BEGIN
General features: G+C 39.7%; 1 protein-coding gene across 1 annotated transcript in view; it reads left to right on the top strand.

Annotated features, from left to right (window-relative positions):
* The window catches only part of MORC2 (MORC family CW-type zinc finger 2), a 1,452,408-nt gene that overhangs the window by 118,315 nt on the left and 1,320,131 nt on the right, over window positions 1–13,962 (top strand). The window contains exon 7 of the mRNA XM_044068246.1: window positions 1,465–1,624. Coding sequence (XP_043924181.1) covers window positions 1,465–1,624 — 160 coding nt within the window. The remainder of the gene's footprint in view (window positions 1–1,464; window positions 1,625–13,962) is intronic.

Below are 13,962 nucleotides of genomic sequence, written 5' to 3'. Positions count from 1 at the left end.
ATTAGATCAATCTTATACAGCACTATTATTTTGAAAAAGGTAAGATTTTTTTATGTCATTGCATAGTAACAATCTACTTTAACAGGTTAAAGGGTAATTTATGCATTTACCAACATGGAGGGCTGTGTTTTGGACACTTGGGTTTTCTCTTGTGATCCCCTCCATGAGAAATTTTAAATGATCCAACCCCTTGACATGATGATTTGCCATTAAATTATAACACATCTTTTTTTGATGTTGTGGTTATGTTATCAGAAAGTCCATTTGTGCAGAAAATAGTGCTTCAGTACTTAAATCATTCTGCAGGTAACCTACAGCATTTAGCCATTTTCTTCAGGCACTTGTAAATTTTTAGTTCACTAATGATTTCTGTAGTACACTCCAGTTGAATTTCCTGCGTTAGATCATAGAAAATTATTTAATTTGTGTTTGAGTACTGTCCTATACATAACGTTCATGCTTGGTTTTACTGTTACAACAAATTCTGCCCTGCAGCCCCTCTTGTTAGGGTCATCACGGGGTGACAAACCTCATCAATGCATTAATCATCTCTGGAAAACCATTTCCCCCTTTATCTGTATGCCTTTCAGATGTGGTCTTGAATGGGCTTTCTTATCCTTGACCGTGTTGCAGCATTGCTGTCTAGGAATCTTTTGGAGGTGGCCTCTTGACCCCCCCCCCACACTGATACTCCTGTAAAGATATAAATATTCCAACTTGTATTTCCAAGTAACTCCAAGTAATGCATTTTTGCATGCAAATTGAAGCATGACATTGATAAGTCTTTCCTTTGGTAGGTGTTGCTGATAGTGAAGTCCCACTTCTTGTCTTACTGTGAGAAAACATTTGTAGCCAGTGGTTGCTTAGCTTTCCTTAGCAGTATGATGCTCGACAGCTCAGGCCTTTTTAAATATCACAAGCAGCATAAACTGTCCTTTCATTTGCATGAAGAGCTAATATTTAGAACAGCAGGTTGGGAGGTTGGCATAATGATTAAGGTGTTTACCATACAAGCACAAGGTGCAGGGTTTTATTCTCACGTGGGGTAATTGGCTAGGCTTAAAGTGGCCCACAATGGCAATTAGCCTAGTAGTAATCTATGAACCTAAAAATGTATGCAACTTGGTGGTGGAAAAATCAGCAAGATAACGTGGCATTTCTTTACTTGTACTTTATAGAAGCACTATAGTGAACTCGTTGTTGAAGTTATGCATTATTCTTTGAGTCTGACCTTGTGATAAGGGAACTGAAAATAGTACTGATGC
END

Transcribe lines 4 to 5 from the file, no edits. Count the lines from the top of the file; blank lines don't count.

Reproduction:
Below are 13,962 nucleotides of genomic sequence, written 5' to 3'. Positions count from 1 at the left end.
ATTAGATCAATCTTATACAGCACTATTATTTTGAAAAAGGTAAGATTTTTTTATGTCATTGCATAGTAACAATCTACTTTAACAGGTTAAAGGGTAATTTATGCATTTACCAACATGGAGGGCTGTGTTTTGGACACTTGGGTTTTCTCTTGTGATCCCCTCCATGAGAAATTTTAAATGATCCAACCCCTTGACATGATGATTTGCCATTAAATTATAACACATCTTTTTTTGATGTTGTGGTTATGTTATCAGAAAGTCCATTTGTGCAGAAAATAGTGCTTCAGTACTTAAATCATTCTGCAGGTAACCTACAGCATTTAGCCATTTTCTTCAGGCACTTGTAAATTTTTAGTTCACTAATGATTTCTGTAGTACACTCCAGTTGAATTTCCTGCGTTAGATCATAGAAAATTATTTAATTTGTGTTTGAGTACTGTCCTATACATAACGTTCATGCTTGGTTTTACTGTTACAACAAATTCTGCCCTGCAGCCCCTCTTGTTAGGGTCATCACGGGGTGACAAACCTCATCAATGCATTAATCATCTCTGGAAAACCATTTCCCCCTTTATCTGTATGCCTTTCAGATGTGGTCTTGAATGGGCTTTCTTATCCTTGACCGTGTTGCAGCATTGCTGTCTAGGAATCTTTTGGAGGTGGCCTCTTGACCCCCCCCCCACACTGATACTCCTGTAAAGATATAAATATTCCAACTTGTATTTCCAAGTAACTCCAAGTAATGCATTTTTGCATGCAAATTGAAGCATGACATTGATAAGTCTTTCCTTTGGTAGGTGTTGCTGATAGTGAAGTCCCACTTCTTGTCTTACTGTGAGAAAACATTTGTAGCCAGTGGTTGCTTAGCTTTCCTTAGCAGTATGATGCTCGACAGCTCAGGCCTTTTTAAATATCACAAGCAGCATAAACTGTCCTTTCATTTGCATGAAGAGCTAATATTTAGAACAGCAGGTTGGGAGGTTGGCATAATGATTAAGGTGTTTACCATACAAGCACAAGGTGCAGGGTTTTATTCTCACGTGGGGTAATTGGCTAGGCTTAAAGTGGCCCACAATGGCAATTAGCCTAGTAGTAATCTATGAACCTAAAAATGTATGCAACTTGGTGGTGGAAAAATCAGCAAGATAACGTGGCATTTCTTTACTTGTACTTTATAGAAGCACTATAGTGAACTCGTTGTTGAAGTTATGCATTATTCTTTGAGTCTGACCTTGTGATAAGGGAACTGAAAATAGTACTGATGC